I went and saw Hancock the other night. I enjoyed it, but it wasn’t what I expected; I was really hoping to see some more character development from Hancock himself (Will Smith), but instead they tried to sell us some half cocked love story bullcrap. Also I was really hoping that it would be funnier, the beginning was pretty great but the second half was almost laugh-free. B±, wouldn’t watch again.

Only at NASA

June 22, 2008, 11:44 a.m. by Paul Stiverson
Last night I watched _Star Wars_ (Eps. 4 et 5) with four other people. This in-and-of-itself isn’t too strange, I’ve watched _Star Wars_ in groups before, what was strange is that I was the only guy in the room. That’s right, there are an abundance of girls here, and they are the types of girls that like _Star Wars_. FakeEdit: Upon review of this statement I realize that I know lots of girls who like _Star Wars_, but scarcely have I seen four girls in one room watching it. Also, these aren’t the weird sorts of girls who play D&D and claim to be pagan… but they are into science and shit, which is cool. I think [Rachel](http://ta73.com) would fit right in here.

The Hulk, Incredible

June 14, 2008, 1:47 p.m. by Paul Stiverson
Last night I went with some folks to see _The Incredible Hulk_, it was really pretty good. Of course, I’ve been a long time fan of Ed Norton, he is a tremendous actor, and Liv Tyler made a good supporting actress. I really liked that Marvel just disregarded the previous movie by the same title, sort of a redo, but this time they got it right. A guy—Ben—who is spending the summer with Google is staying in the dorms here, he suggested we go see it, and mentioned that he had ticket vouchers (which Google gives their employees apparently) so we could see it for free. While standing in line to cash in the vouchers a guy approached us and asked if we wanted free tickets. I cautiously said yes, expecting to have to sign up for a credit card or some nonsense, but was just handed a free ticket (actually four, one for everybody) by a dude who said the theater wouldn’t give him a refund. Despite the fact that I was going to get a free ticket anyway I was still stoked.

How I learned to stop worrying and love my cast (or Civil Disobedience)

March 30, 2008, 7:04 p.m. by Paul Stiverson
Background: I was the director of the Rocky Horror Picture Show for Aggiecon 39. Every year there are two shows during the convention, Friday and Saturday Night. We do a shadow cast, which is where we act out the movie as it plays behind us. About a month ago I was told that a member of my cast (the character ‘Frank’) was banned from the convention, and that I needed to find a new one. It would have been quite difficult to replace Frank because she had been performing as that character as long I have been associated with the show. But the story goes deeper than that, we (as a cast) had spent a long time working together to make the show possible, and we became good friends in the process. For me to have told Frank that we were replacing her with some Johnny-come-lately would have gone against everything I stand for. Loyalty is something I take very seriously, and further I don’t feel obligated to follow rules that are unjustified. So, I kept her in the show knowing full well that we could get cancelled once the jig was up. The first night’s show went well, but the poopie hit the ol’ fan on Saturday afternoon. Originally they were going to kick us all out and just play the movie in the background, but by the strategic use of leverage and group solidarity we were able to save the show with just the replacement of the Frank character. The cast was banned from performing next year, and I was banned from performing or directing indefinitely. This bannination turned out to be a blessing in disguise, because we didn’t have anything to lose and we put on the best performance I’ve ever seen. I’m upset that I won’t be able to perform next year, but what a way to go out.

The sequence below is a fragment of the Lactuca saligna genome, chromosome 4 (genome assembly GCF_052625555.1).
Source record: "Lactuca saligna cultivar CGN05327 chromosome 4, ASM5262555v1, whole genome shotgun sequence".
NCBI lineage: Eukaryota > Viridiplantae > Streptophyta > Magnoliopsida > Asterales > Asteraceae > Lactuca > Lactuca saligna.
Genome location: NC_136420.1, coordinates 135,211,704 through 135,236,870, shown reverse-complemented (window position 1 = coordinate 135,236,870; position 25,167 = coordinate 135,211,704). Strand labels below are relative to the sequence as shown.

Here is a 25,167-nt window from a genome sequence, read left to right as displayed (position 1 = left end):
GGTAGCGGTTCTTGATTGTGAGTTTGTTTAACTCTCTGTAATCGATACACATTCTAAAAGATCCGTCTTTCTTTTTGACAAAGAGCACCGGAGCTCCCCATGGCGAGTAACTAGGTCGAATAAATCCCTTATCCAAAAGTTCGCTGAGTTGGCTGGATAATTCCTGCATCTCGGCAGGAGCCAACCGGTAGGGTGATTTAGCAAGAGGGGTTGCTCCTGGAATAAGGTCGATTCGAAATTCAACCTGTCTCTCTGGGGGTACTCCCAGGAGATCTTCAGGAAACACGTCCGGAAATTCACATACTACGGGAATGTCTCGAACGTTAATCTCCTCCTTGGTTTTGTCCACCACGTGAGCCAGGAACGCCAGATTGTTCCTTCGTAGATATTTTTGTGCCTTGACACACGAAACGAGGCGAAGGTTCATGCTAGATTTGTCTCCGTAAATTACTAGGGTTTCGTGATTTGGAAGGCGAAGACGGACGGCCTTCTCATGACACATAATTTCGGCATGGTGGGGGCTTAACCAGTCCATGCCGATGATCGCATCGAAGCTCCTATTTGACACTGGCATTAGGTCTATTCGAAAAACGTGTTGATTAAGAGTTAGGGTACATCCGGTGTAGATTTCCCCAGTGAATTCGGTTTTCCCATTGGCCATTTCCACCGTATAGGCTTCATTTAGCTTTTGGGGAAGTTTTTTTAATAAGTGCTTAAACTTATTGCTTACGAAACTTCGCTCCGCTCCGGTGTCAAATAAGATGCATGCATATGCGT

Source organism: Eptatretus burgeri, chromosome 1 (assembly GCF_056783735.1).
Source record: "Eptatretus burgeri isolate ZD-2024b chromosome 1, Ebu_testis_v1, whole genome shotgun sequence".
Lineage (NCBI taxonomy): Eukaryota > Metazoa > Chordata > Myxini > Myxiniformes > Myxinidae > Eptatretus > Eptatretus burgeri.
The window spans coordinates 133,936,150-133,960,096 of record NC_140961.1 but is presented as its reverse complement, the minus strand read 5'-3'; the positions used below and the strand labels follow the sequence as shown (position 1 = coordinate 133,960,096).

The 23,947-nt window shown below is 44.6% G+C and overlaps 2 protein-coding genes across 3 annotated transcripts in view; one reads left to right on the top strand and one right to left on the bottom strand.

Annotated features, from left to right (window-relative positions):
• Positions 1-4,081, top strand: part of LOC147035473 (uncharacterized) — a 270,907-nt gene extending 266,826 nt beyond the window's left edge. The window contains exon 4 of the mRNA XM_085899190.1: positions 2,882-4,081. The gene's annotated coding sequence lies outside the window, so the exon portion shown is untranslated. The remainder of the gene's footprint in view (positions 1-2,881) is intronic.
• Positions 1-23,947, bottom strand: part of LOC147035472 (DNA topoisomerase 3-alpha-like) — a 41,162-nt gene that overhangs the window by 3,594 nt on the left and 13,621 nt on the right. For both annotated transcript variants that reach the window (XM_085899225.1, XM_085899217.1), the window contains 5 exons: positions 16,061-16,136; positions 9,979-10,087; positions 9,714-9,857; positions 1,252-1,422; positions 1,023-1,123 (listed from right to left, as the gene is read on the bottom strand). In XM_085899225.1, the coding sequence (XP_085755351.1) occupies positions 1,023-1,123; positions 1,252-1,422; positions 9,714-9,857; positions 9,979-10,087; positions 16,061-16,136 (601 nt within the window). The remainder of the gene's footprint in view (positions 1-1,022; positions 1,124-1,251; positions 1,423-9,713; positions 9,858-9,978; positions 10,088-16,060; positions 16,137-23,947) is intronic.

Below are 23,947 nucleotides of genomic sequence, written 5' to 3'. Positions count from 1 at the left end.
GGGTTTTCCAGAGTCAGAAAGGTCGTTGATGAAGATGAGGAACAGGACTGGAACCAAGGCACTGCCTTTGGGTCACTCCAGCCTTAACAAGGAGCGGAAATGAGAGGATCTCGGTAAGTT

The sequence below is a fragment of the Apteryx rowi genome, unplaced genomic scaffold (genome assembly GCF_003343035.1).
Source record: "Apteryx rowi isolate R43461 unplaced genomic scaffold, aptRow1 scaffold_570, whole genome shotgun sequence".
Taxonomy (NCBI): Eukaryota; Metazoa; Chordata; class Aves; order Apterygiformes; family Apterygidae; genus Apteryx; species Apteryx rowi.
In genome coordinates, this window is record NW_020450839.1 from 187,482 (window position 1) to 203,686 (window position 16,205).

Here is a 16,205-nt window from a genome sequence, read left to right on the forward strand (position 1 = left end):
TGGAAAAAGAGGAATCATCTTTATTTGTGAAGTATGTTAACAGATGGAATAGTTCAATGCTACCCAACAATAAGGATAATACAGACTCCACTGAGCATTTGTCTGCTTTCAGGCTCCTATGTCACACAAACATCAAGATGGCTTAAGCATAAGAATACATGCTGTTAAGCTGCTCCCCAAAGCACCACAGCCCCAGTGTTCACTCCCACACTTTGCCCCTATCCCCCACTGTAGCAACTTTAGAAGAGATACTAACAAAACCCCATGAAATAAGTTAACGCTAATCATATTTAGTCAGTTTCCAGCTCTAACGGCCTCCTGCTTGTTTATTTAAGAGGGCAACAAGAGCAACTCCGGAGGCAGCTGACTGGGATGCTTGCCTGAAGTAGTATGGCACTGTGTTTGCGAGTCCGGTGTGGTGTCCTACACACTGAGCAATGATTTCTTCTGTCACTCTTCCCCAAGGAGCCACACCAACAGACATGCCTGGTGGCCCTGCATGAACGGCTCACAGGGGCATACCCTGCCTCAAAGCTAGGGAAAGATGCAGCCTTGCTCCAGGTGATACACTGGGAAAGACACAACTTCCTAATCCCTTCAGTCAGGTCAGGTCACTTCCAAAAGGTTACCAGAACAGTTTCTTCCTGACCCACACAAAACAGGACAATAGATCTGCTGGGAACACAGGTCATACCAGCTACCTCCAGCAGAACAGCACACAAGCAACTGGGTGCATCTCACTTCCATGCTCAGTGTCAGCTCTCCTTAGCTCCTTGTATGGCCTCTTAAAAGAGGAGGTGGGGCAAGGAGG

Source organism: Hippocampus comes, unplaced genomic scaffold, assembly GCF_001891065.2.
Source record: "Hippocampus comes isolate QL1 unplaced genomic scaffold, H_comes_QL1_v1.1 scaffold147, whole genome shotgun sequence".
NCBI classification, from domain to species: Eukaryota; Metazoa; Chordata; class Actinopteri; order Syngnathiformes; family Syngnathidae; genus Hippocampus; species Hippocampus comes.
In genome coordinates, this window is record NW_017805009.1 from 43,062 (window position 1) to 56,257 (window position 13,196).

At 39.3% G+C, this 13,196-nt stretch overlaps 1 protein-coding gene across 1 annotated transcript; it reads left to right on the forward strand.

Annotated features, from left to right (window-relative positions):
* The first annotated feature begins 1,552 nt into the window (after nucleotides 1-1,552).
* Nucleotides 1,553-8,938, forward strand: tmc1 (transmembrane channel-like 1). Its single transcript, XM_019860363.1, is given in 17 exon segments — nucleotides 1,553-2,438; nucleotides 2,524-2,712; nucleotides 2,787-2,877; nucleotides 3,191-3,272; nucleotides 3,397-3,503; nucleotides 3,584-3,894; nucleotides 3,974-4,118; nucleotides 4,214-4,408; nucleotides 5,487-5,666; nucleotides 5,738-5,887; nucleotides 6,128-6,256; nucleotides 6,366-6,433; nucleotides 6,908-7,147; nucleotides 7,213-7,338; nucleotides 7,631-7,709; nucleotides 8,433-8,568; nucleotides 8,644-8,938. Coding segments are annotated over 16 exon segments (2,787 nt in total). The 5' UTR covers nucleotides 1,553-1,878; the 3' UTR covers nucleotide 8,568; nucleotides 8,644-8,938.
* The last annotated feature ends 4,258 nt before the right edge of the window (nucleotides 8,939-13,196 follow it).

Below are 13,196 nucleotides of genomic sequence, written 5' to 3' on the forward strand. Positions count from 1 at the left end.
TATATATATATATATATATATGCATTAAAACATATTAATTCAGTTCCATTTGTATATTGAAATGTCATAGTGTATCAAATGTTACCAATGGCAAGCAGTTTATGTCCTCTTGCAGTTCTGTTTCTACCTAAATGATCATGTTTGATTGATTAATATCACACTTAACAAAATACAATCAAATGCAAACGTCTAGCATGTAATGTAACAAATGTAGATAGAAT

Sweeny Todd

March 27, 2008, 10:25 a.m. by Paul Stiverson
I was getting ready to shave this morning and I thought back to the movie _Sweeny Todd_ (not the play, the movie). There are a few scenes in there where the character Sweeny Todd is preparing a razor to give a shave. This process involves stropping—running the blade of the razor along a leather strap—which refines the edge. Stropping is done in such a manner that the edge of the razor is being dragged along the leather, opposite the cutting direction. In the movie, however, Sweeny runs the blade the other way (in the cutting direction), such an action would cause the razor to slice right through the strop (this is generally considered ‘bad’). Had Mr. Depp been using sharp razors, or ever visited a barber shop for a shave, he would have noticed his folly (which I’m sure he has since been informed of). This error really took me out of my ‘willing suspension of disbelief’ mode. It is upsetting that a major studio production wouldn’t do the cursory research required to ensure the activities portrayed were realistic. (Edit: The character Pirelli stropped in the correct direction.)


Aug. 5, 2007, 11:17 p.m. by Paul Stiverson
So I was enjoying some wine (Barking Mad Shiraz) and cheese (Asiago) tonight and I cut the ever-loving hell outta my thumb, but don’t fret, I threw a band-aid on there and finished up the wine and cheese while watching **The Breakfast Club** on USA. To make a long story short, I really like the way band-aids smell. Cheers.